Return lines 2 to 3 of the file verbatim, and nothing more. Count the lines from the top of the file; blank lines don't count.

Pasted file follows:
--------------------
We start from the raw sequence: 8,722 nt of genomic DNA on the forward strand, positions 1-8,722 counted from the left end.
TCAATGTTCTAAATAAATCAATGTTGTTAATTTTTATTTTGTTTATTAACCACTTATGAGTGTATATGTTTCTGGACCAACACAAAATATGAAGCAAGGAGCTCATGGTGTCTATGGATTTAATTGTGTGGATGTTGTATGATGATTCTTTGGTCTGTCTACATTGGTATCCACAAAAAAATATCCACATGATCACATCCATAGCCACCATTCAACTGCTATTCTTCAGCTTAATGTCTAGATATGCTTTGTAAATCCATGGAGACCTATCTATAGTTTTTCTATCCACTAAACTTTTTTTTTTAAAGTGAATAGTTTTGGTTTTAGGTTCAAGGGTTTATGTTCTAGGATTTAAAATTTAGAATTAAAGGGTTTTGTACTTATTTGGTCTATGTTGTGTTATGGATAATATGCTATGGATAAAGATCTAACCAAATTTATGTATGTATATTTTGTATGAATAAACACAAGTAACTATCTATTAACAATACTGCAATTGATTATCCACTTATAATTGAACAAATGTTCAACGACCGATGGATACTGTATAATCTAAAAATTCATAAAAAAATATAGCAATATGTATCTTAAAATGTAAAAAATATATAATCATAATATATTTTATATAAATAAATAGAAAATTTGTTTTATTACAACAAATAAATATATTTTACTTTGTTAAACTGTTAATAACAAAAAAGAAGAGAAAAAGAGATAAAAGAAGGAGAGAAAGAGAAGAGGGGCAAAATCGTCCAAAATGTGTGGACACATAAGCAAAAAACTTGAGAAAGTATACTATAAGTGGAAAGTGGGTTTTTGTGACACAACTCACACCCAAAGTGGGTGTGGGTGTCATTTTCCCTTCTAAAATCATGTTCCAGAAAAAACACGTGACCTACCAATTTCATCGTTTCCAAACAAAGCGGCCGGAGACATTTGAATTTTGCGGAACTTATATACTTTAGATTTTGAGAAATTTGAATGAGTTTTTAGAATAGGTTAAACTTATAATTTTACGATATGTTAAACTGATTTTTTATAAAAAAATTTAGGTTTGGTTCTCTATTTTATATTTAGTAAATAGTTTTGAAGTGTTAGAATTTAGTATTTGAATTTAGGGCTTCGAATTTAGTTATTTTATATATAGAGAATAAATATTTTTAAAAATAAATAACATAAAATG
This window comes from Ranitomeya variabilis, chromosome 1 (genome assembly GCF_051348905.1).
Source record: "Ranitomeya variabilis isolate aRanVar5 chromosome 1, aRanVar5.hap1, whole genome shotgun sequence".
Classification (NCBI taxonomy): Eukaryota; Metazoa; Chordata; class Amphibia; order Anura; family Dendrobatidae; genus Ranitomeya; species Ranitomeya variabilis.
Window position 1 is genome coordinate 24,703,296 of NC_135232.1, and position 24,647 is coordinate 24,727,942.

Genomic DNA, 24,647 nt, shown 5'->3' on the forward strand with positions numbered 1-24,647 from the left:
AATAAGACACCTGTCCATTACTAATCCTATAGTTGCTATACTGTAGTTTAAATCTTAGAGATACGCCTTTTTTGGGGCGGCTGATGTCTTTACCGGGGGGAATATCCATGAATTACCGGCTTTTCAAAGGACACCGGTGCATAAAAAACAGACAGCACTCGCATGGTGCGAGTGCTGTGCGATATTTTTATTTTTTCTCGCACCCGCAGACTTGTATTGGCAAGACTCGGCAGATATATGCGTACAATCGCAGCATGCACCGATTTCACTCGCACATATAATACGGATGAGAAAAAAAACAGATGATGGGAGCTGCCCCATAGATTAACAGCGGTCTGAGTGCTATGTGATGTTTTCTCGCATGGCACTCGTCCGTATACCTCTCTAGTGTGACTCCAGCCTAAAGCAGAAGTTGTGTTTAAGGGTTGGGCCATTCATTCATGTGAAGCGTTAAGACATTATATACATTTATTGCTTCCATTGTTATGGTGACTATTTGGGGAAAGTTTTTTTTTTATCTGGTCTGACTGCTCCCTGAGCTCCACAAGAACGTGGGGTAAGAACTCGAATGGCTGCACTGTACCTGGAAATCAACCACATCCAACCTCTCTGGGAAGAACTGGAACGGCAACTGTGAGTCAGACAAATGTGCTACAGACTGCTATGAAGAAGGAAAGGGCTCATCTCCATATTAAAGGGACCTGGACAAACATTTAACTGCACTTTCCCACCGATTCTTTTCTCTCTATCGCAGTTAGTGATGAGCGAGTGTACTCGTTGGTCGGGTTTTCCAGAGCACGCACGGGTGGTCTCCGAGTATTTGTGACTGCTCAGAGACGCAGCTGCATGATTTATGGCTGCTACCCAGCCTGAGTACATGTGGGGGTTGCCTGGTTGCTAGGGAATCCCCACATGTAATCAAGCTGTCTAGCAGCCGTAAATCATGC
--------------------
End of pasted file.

TCAATGTTCTAAATAAATCAATGTTGTTAATTTTTATTTTGTTTATTAACCACTTATGAGTGTATATGTTTCTGGACCAACACAAAATATGAAGCAAGGAGCTCATGGTGTCTATGGATTTAATTGTGTGGATGTTGTATGATGATTCTTTGGTCTGTCTACATTGGTATCCACAAAAAAATATCCACATGATCACATCCATAGCCACCATTCAACTGCTATTCTTCAGCTTAATGTCTAGATATGCTTTGTAAATCCATGGAGACCTATCTATAGTTTTTCTATCCACTAAACTTTTTTTTTTAAAGTGAATAGTTTTGGTTTTAGGTTCAAGGGTTTATGTTCTAGGATTTAAAATTTAGAATTAAAGGGTTTTGTACTTATTTGGTCTATGTTGTGTTATGGATAATATGCTATGGATAAAGATCTAACCAAATTTATGTATGTATATTTTGTATGAATAAACACAAGTAACTATCTATTAACAATACTGCAATTGATTATCCACTTATAATTGAACAAATGTTCAACGACCGATGGATACTGTATAATCTAAAAATTCATAAAAAAATATAGCAATATGTATCTTAAAATGTAAAAAATATATAATCATAATATATTTTATATAAATAAATAGAAAATTTGTTTTATTACAACAAATAAATATATTTTACTTTGTTAAACTGTTAATAACAAAAAAGAAGAGAAAAAGAGATAAAAGAAGGAGAGAAAGAGAAGAGGGGCAAAATCGTCCAAAATGTGTGGACACATAAGCAAAAAACTTGAGAAAGTATACTATAAGTGGAAAGTGGGTTTTTGTGACACAACTCACACCCAAAGTGGGTGTGGGTGTCATTTTCCCTTCTAAAATCATGTTCCAGAAAAAACACGTGACCTACCAATTTCATCGTTTCCAAACAAAGCGGCCGGAGACATTTGAATTTTGCGGAACTTATATACTTTAGATTTTGAGAAATTTGAATGAGTTTTTAGAATAGGTTAAACTTATAATTTTACGATATGTTAAACTGATTTTTTATAAAAAAATTTAGGTTTGGTTCTCTATTTTATATTTAGTAAATAGTTTTGAAGTGTTAGAATTTAGTATTTGAATTTAGGGCTTCGAATTTAGTTATTTTATATATAGAGAATAAATATTTTTAAAAATAAATAACATAAAATG
This window comes from Ranitomeya variabilis, chromosome 1 (genome assembly GCF_051348905.1).